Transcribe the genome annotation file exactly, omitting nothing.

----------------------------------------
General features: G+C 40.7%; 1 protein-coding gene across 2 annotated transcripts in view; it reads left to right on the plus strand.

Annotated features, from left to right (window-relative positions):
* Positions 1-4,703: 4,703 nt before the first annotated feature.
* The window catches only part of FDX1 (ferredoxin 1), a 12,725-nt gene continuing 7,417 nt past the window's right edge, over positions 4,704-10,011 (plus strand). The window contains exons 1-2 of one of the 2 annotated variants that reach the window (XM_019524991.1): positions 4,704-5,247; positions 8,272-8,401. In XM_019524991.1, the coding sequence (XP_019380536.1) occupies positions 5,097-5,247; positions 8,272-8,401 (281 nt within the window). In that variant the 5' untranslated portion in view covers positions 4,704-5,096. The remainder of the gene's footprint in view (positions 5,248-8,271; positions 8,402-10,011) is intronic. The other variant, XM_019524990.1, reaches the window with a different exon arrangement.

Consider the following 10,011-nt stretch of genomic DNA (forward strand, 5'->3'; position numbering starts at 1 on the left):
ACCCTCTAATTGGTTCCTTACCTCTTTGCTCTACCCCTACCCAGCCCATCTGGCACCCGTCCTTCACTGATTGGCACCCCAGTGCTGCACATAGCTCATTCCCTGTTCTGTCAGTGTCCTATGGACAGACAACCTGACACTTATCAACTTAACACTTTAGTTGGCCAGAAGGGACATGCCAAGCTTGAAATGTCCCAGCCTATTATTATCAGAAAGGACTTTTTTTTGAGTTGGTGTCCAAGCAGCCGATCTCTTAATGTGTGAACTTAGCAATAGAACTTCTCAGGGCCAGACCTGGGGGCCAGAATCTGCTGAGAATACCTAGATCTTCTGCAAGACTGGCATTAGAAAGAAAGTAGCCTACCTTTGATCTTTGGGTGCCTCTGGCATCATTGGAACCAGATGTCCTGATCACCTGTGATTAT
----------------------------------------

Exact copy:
General features: G+C 40.7%; 1 protein-coding gene across 2 annotated transcripts in view; it reads left to right on the plus strand.

Annotated features, from left to right (window-relative positions):
* Positions 1-4,703: 4,703 nt before the first annotated feature.
* The window catches only part of FDX1 (ferredoxin 1), a 12,725-nt gene continuing 7,417 nt past the window's right edge, over positions 4,704-10,011 (plus strand). The window contains exons 1-2 of one of the 2 annotated variants that reach the window (XM_019524991.1): positions 4,704-5,247; positions 8,272-8,401. In XM_019524991.1, the coding sequence (XP_019380536.1) occupies positions 5,097-5,247; positions 8,272-8,401 (281 nt within the window). In that variant the 5' untranslated portion in view covers positions 4,704-5,096. The remainder of the gene's footprint in view (positions 5,248-8,271; positions 8,402-10,011) is intronic. The other variant, XM_019524990.1, reaches the window with a different exon arrangement.

Consider the following 10,011-nt stretch of genomic DNA (forward strand, 5'->3'; position numbering starts at 1 on the left):
ACCCTCTAATTGGTTCCTTACCTCTTTGCTCTACCCCTACCCAGCCCATCTGGCACCCGTCCTTCACTGATTGGCACCCCAGTGCTGCACATAGCTCATTCCCTGTTCTGTCAGTGTCCTATGGACAGACAACCTGACACTTATCAACTTAACACTTTAGTTGGCCAGAAGGGACATGCCAAGCTTGAAATGTCCCAGCCTATTATTATCAGAAAGGACTTTTTTTTGAGTTGGTGTCCAAGCAGCCGATCTCTTAATGTGTGAACTTAGCAATAGAACTTCTCAGGGCCAGACCTGGGGGCCAGAATCTGCTGAGAATACCTAGATCTTCTGCAAGACTGGCATTAGAAAGAAAGTAGCCTACCTTTGATCTTTGGGTGCCTCTGGCATCATTGGAACCAGATGTCCTGATCACCTGTGATTAT